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Directory:Ocean Trash Vortexes (Gyres)

Lasted edited by Andrew Munsey, updated on June 15, 2016 at 12:46 am.

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Page first featured June 9, 2010

Image:5 Oceanic gyres jp70.jpg

The Greatest Ecological Disaster in the World?

Directory of technologies and resources pertaining to the five ocean trash vortexes, especially as it pertains to harvesting them for energy generation or materials production.

: "As we contemplate the ecological damage of the Directory:BP's Gulf Oil Volcano, we shouldn't forget that the trash vortexes cover a much more vast area of the ocean, and may pose an even greater risk to sea life than the oil escaping from the Gulf Oil disaster. The five ocean trash vortexes pose perhaps the largest ecological blight man has imposed on the planet.

: "The good news is that I know of a company that is poised to harvest that plastic junk and use it for generating building materials as well as fuel. Directory:Waste to Energy technology in general will eventually help us remove the waste at its source and clean up the heaps of trash around the planet, including in the oceans." -- Congress:Founder:Sterling D. Allan, June 8, 2010, World Oceans Day


The world churns out around 60 million tons of plastic every year, and a portion of that ends up in the oceans – "downhill from everywhere'' – where it floats and accumulates into these garbage vortexes, which are said to cover as much as 40% of the world's oceans, though much of that coverage is visibly sparse because of the plastic becoming microscopic.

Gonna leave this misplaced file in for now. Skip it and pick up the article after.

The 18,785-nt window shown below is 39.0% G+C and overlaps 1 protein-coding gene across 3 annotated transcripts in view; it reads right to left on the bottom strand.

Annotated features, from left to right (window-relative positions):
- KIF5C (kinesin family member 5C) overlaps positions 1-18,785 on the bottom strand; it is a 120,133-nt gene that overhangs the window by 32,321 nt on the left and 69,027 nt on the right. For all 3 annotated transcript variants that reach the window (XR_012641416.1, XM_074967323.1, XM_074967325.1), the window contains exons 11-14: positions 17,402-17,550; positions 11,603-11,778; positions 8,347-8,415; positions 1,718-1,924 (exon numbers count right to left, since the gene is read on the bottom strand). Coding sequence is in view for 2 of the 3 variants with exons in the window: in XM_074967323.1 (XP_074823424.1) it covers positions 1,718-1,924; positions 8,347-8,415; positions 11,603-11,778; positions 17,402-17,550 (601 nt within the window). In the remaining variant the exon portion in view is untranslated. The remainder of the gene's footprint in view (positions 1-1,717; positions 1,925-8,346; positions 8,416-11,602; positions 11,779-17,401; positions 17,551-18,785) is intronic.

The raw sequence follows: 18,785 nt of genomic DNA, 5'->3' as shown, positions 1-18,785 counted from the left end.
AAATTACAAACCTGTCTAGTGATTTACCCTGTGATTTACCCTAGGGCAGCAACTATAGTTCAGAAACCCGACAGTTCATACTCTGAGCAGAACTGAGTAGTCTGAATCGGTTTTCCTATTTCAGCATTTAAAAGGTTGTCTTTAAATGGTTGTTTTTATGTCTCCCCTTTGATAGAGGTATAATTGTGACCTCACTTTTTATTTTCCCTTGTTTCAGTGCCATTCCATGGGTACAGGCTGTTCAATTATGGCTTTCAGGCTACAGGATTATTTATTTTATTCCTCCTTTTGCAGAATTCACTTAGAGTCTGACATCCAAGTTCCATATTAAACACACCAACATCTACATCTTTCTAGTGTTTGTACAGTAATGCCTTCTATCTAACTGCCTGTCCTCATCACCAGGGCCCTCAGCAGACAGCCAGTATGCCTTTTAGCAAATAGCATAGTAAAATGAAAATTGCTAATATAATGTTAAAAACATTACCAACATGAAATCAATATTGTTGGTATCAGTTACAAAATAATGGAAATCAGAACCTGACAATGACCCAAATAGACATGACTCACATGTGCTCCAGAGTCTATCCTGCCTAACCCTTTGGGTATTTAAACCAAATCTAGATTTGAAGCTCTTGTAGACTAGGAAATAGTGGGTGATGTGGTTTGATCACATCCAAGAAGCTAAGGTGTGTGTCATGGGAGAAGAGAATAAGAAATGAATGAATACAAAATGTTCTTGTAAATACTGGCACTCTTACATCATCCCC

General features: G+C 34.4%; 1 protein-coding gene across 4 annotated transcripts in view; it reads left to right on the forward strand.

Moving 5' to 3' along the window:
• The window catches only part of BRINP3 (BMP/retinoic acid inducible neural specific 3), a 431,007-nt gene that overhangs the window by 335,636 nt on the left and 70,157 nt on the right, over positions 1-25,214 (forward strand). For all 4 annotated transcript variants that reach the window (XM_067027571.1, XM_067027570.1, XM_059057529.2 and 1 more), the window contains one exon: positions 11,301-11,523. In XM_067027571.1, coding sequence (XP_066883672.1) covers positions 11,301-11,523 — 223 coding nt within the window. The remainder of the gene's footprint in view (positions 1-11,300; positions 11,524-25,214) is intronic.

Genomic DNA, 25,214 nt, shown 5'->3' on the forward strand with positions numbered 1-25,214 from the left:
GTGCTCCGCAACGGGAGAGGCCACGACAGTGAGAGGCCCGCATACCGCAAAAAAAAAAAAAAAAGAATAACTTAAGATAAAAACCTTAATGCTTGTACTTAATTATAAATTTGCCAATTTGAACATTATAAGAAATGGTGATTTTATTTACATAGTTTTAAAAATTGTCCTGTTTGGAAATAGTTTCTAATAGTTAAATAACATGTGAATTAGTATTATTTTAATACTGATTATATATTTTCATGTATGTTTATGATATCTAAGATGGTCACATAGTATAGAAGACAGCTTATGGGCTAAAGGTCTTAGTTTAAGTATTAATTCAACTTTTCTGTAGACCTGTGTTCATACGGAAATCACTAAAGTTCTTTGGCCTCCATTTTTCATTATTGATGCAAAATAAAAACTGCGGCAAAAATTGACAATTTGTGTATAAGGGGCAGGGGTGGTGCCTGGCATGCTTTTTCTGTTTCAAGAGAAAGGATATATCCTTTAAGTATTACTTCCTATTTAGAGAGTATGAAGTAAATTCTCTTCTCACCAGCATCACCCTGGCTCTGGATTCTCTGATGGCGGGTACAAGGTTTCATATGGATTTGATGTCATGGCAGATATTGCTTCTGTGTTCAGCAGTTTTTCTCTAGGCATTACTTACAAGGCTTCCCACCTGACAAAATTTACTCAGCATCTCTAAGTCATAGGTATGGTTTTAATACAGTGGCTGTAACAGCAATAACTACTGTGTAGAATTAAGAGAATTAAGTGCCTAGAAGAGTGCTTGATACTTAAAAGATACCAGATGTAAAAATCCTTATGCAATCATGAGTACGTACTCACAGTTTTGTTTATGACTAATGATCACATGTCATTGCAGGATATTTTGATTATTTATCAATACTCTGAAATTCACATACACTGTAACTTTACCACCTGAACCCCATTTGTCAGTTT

Image:Plastic digestion by bird 300.jpg

Though the plastic has a long lifespan, the ocean waves pummel the plastic turning larger pieces into mostly small pieces. Closer to the middle of the gyres is where deeper concentrations of the plastics can be found. The gyres are one of many places marine debris accumulates. Most of this marine debris is plastic, which never biodegrades. Instead 'it breaks down into small pieces that seabirds and fish often mistake for food'.

Travel through the plastic waste is difficult because it is hard on the propellers, gumming them up and otherwise damaging them, so travel to and from a harvesting facility would need to surmount that obstacle, e.g. by having wind-powered propulsion via air rather than via propellers in the water.

Ocean Travelers typically don't encounter these trash heaps because they follow the currents, not the eddies.

Planet 100: The Pacific Trash Vortex Explained


You've heard about it on the news. You've read about it in blogs, What exactly is the Pacific Trash Vortex? Planet 100 is here to give you the facts. (YouTube June 7, 2010)

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The Garbage Patch

An overview by Algalita Marine Research Foundation. See also the many related video links in the right column.


(YouTube December 23, 2007)

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Pacific Garbage Dump- Nightline


Great Pacific Garbage Dump is a graveyard of toxic plastic. (YouTube August 27, 2008)

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World biggest garbage dump -- plastic in the Ocean